Cover artists who read the book
"I have always had the wrong shape of head. It sticks out in awkward places, bulges whenever I think, is only sparsely covered with tufts of colourless hair, and collapses somewhere around the chin, scurrying for cover towards the collar. The ears reach out like large red satellite dishes, the cheeks are covered with lines and rashes caused by decades of overwork and overindulgence and if I dare to smile widely, it looks less like a friendly act than a record of bomb damage in the Blitz. Timothy Winters, teeth like splinters? The lad has nothing on me." -- Andrew Marr, My Trade.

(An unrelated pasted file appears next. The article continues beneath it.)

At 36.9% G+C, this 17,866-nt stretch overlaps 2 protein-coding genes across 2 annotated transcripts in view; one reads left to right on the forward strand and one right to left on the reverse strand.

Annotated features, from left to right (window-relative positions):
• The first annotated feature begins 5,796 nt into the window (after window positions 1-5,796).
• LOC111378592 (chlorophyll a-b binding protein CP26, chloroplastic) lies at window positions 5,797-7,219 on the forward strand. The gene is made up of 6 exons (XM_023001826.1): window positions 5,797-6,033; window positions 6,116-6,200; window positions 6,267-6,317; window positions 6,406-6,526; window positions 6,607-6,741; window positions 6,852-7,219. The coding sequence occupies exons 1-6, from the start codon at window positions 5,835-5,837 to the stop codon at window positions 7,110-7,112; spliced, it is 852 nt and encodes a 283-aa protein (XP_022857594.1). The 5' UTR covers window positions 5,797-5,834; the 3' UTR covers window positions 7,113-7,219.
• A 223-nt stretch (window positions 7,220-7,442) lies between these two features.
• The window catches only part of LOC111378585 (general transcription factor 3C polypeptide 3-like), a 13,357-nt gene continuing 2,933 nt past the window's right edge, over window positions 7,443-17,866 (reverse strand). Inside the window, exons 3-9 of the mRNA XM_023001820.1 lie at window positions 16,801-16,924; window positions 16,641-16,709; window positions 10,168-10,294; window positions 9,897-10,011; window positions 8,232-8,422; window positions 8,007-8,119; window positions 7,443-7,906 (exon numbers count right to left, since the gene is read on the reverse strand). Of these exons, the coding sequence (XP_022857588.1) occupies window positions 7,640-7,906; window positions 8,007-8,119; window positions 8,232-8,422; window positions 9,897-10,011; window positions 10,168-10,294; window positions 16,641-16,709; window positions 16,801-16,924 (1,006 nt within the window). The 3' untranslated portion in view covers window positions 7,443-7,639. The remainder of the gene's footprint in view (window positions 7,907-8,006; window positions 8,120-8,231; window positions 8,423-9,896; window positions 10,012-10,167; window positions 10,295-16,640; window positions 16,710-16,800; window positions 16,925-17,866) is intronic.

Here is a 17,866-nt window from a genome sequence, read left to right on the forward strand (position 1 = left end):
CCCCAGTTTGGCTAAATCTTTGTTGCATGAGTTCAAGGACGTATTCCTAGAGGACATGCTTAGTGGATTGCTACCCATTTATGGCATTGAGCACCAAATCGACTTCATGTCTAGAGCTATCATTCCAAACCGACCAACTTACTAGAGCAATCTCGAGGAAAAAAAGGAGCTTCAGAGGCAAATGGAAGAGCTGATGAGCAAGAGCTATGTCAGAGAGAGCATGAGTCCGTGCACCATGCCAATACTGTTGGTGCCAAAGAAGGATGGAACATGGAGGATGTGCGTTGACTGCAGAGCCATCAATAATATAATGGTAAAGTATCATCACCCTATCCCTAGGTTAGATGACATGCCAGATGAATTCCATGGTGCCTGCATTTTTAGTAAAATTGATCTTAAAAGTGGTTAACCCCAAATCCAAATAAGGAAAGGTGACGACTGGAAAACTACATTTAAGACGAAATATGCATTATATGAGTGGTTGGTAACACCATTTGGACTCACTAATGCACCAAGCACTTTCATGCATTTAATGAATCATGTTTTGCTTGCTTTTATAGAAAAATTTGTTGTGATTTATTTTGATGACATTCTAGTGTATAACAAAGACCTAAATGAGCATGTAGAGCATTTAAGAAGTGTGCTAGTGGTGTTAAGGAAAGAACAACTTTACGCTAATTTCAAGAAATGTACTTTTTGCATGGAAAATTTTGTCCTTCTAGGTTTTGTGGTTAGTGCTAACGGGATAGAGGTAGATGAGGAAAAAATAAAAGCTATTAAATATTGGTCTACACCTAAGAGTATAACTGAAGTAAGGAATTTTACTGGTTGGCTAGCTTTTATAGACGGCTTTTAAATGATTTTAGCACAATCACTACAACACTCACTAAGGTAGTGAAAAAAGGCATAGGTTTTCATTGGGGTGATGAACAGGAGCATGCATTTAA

You may wonder how, after a description like that, Mr Marr ended up here. But look closer: the angle, the crop and the careful focus address everything he dislikes about his face. Well, everything except the resemblence to Vladimir Putin he disavows later in the chapter. But the photographer may not have read that far.
[My Trade: A Short History of British Journalism, by Andrew Marr (Macmillan, 2004). Combines the more gossipy and less self-revelatory aspects of a memoir with the less strenuous aspects of popular scholarship. Taken as what it is, rather than what it says it is, great fun. But if you want the pop history of UK hackdom, it's still Matthew Engel's Tickle the Public that you need.]